As you can imagine, the YouTern team spends a lot of time talking to young job seekers in need of career advice. And we try to dispense that advice in a no-fluff, direct way. If you’ve spent any time listening to our founder Mark Babbitt on our Blab series or reading his posts, you already know this: we don’t sugar coat anything around here.
Millennials tend to appreciate that direct approach. In fact, after doing a ton of qualitative research with Millennials, I’ve certainly noticed that many of them tend to speak in the same, get-right-to-the-point manner; I admire the directness many of them possess, for example, when it comes saying to exactly what they want out of a job.
With all this in mind, let me dispense some direct advice myself. Something that will help a young job hunter get, and keep, a job or internship. Something I know the YouTern team agrees on…
Yes, there IS such a thing as a stupid question!
Here’s What a Stupid Question Looks Like
Once at a national sales conference in front of our salesforce, I asked a simple, yet foolish question without thinking, and our very brilliant President skewered me in front of the entire company. When I tell that story I often hear, especially from younger people, “He shouldn’t have done that. He shouldn’t have humiliated you.”
But that is the wrong response. Despite my short-term humiliation, I know my President was right, and I learned a valuable lesson. We had precious little time together as a team, and it was imperative that all of us were serious and focused. I asked a question to which I should have known the answer, I shouldn’t have asked it, and I knew it as soon as finished the question.
With many companies moving to flatter hierarchies and ditching old school, top-down leadership (think Zappos), exactly who sets an organization’s vision has changed. In flatter systems, there are more people involved in creating a company vision. This leads to better conversation, more diverse contributions and creative brainstorming that is only possible when all individuals feel as if their ideas are valued.
However, this does not mean that every question is a good question. And the worst kind of stupid questions – like mine at that conference – divert creative sessions and kill the momentum of conversations. We’re all responsible for maintaining our focus on what is important, and wasting valuable time is never smart.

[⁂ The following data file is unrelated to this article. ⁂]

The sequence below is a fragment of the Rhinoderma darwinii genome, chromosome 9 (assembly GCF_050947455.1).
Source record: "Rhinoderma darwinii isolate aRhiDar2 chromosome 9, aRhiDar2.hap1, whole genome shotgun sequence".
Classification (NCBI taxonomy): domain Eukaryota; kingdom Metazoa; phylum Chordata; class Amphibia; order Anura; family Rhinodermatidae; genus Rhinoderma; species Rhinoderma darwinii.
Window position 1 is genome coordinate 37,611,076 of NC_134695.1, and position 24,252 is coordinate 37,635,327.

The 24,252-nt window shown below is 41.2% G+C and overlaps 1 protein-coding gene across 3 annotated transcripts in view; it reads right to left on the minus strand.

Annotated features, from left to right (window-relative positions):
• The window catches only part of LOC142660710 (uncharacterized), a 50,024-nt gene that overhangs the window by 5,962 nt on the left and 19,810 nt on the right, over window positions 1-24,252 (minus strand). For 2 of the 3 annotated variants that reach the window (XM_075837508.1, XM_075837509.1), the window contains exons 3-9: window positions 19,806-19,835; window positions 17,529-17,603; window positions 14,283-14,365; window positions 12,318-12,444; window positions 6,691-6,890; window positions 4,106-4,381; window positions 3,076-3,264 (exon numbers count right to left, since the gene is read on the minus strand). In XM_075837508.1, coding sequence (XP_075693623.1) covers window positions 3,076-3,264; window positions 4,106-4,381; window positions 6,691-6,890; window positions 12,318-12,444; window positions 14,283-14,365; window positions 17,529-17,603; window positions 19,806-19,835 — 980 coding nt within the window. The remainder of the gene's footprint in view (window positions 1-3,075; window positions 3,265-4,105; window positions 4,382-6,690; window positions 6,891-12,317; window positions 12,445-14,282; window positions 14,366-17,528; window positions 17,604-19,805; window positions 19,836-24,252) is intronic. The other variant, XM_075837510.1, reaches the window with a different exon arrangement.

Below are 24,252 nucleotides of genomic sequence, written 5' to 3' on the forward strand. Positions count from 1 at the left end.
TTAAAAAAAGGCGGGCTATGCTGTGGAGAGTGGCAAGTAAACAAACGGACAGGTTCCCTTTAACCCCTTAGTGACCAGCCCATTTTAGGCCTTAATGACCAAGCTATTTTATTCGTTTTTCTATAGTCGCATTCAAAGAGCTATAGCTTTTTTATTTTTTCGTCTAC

Stupid Questions are Evidence of a Lack of Soft Skills
The Educational Testing Service released an alarming study of the skills challenge facing American Millennials. The study’s most concerning conclusion is:
“America’s millennials, on average, demonstrate weak skills in literacy, numeracy and problem solving in technology-rich environments compared to their international peers.”
If you believe that communication is at the heart of everything, a mantra that Bill Jensen – author of Simplicity and Future Strong – repeats in almost every conversation about career destiny, then you know what a big issue this is in the job market. You know the inability to communicate is not merely part of the Millennial generation bashing so popular on the web, it’s a serious problem.
At work, these poor communication skills often looks like this:
Someone begins an email chain about a project and conversation ensues. Someone jumps in late to the game and, instead of reading through the thread and getting a grasp on where the conversation is, they just start emailing questions that have already been answered; sometimes those questions start with:
“You may have already talked about this, but…[stupid question that’s already been answered.]”
Now THAT is what I consider a stupid question… and it may be perceived as a lack of important soft skills in addition to communication: attention to detail, ability to help solve problems, and mediocre work ethic to name a few. Because essentially, you’ve said:
“I’m not going to bother to read this entire chain; the conversation isn’t worth that level of effort… but I do want to feel like I’m part of the conversation, so I’m going to insert my thoughts here…”
To the others involved in the conversation, actions like this are frustrating and time consuming. They impede progress. They kill conversations. When you ask stupid questions, you send a signal to your co-workers, and it isn’t a good one.
Communication is definitely key to your ability to contribute to your team in a positive manner, and it certainly impacts your reputation within an organization. If you want to be taken seriously as a colleague, you’ve got to be careful about the questions you ask.
Take a moment. Do your research. Extend the conversation. Make people think. And then there’s no such thing as a stupid question.
About the Author: Amy McCloskey Tobin is a content strategist and creator. She specializes in generational insights, the future of work, the remote workforce, workplace diversity, and how tech has changed the business world. Amy has worked with major online publications to develop content and content strategy. A devotee of social media, Amy believes firmly that great content begets social media community. Find Amy on LinkedIn and follow her on Twitter!